Design is about more than just creating something beautiful. Great graphic design summarizes an idea with consistent imagery and branding that resonates with its audience.
What thoughts, ideas, or call to action would you like to present to the public? Great design summarizes these ideas and brand in a way that’s pleasing to the eye. Your audience may not be willing to read a document that is trying to recruit new students or call attention to a new research speaker, but they will be willing to have a look at images and design that serves the same purpose and is done in a consistent (branded) way.
The guidelines of good design should be considered when placing type and graphics in a layout so the resulting design is not only aesthetically pleasing, but also technically accurate and effective. When done well, design will amplify your reach, clarify your message, and garner more attention from your audience. All representations of our brand should be visually similar to build trust and to ensure that our brand is recognizable.
Consider these guidelines when beginning the design process:
Whom do you want your message to reach? What is the group or type of person you most want to hear your message? What graphics, colors, images and text will appeal to them and be consistent with your messaging? As with all marketing strategies, your design should fit with your target market. A good practice is to use language that is easily understandable by your target market.
Call to action
Each piece should have a clear and concise purpose, a “call to action.” What do you want your audience to do after viewing your piece? What is the next step? You’ve asked for their attention, now what? If awareness is the only discernible goal of a piece, reconsider the messaging and elements of the design.
Keeping elements in your design aligned is crucial. If your design is left-justified or right-justified, check to make sure all of the elements align to that imaginary vertical line. If your elements are centered, make sure they are not only centered on the page, but centered relative to each other, as well. Use guides and margins as aids in keeping things aligned.
Don’t place text or other elements too close to the edge of the page. The exception is when you want a graphic element or photo to “bleed” off the edge of the page, that is, to extend beyond the trim edge and leave no white margin.
When batch printing materials, cutting each individually cannot be fully accurate. Always keep important information away from the edges to avoid accidental trimming. Rule of thumb: allow 1/8” (.125) bleed when necessary, and for an average margin allow a minimum ¼” (.25) to 1” depending on materials you are trying to produce.
Limit the number of different fonts on a single piece. One font is often enough. Consider using the different sizes, weights, and variations of a font (font family) to bring emphasis and rhythm to a design. Use larger or heavier type for more important information and smaller or lighter type for secondary information. Two complementary fonts can be used effectively if done well. Using multiple fonts often makes your design visually cluttered. Additionally, choose fonts that are easy to read, even from a distance.
Avoid drop shadows on text. Typical drop shadows are outdated as a design tool and often make text harder to read.
Review the University’s Typography Guides online.
Use high-resolution photos
It is easier to reduce a large photo file (hi-res) than enlarge a low resolution photo file. Blurry and jagged photos can turn off any reader. Worse, readers may equate low-resolution images to unprofessional services and lack of attention to detail. Always use crisp and clear photos for your collateral material.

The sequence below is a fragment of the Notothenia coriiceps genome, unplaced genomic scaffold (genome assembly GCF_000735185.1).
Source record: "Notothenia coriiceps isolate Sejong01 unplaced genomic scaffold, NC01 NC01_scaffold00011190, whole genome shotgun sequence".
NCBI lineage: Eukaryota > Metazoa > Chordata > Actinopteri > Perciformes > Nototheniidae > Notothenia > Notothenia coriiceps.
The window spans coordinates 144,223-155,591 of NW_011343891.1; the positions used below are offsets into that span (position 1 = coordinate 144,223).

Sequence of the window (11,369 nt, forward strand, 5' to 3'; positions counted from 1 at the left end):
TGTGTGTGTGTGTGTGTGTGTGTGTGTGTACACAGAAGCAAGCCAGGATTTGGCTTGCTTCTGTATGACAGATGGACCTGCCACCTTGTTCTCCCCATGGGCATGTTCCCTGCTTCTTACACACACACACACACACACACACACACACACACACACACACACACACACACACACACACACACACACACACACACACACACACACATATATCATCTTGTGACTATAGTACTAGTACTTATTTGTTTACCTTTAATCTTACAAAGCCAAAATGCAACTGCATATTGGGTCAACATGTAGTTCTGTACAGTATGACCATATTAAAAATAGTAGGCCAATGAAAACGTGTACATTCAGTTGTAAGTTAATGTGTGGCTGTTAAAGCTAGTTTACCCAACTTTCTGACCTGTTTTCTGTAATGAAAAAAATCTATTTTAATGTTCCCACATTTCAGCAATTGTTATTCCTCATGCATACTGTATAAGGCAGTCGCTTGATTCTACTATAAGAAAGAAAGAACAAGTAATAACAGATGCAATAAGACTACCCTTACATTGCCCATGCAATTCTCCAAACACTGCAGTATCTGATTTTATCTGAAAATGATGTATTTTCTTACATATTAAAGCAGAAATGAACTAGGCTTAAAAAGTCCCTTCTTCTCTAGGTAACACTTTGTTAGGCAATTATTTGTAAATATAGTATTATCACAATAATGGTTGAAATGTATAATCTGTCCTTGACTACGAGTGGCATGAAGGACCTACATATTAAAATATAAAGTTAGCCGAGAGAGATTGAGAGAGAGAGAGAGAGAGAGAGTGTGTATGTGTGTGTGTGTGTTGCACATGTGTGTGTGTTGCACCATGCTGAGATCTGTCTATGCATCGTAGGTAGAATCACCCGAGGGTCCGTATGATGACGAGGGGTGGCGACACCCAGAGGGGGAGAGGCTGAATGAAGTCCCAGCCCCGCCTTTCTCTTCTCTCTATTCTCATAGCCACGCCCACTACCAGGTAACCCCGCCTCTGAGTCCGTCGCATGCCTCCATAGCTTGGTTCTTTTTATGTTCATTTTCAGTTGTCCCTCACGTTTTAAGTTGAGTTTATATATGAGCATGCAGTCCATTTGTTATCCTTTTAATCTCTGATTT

Louisiana Tech’s Photography Guidelines are available online.
Limit your color palette to one to three primary colors and one or two accent colors. Our primary colors are Blue and Red, and those colors should always make up the majority of your graphic elements. See the Color section of this brand style guide for more information.
Make sure there is enough contrast between your text and the background. Using a bold graphic, color or photo behind your text can make it harder to read. NOTE: For posting designs online there are some accessibility compliance issues to keep in mind. See Accessibility section of the branding site for more information.
Keep your content brief. Take into account the design and the size of your project, whether a brochure, flyer, postcard or a digital ad, the area where you could write or place content is limited. Don’t overwhelm your audience by squeezing in a lot of information. Write your content in a concise way. Leave only the essentials.
Divide copy into digestible sections by using white space.
The appearance of your text can affect your reader’s interest. It is tempting to try to use every available space to place text or other elements. At first glance, long paragraphs look like giant walls of text that could turn off your audience. White space (the area around a certain design element) helps alleviate this strain. Allowing your design to “breathe” with appropriate amounts of white space will create a stronger design that is more enticing to view, easier to understand, and more effective at connecting with your audience.
When in doubt, remove. Distill your designs down to the most essential elements. Cut text. Reduce the number of photos. Use graphics that are simple and clean. Again keep in mind branding – your design piece should represent the university’s brand.
Things like wrong or missing logos, spelling or grammar mistakes could steal the attention of your audience from the information itself. So always proofread your design and its content before posting or submitting to printer.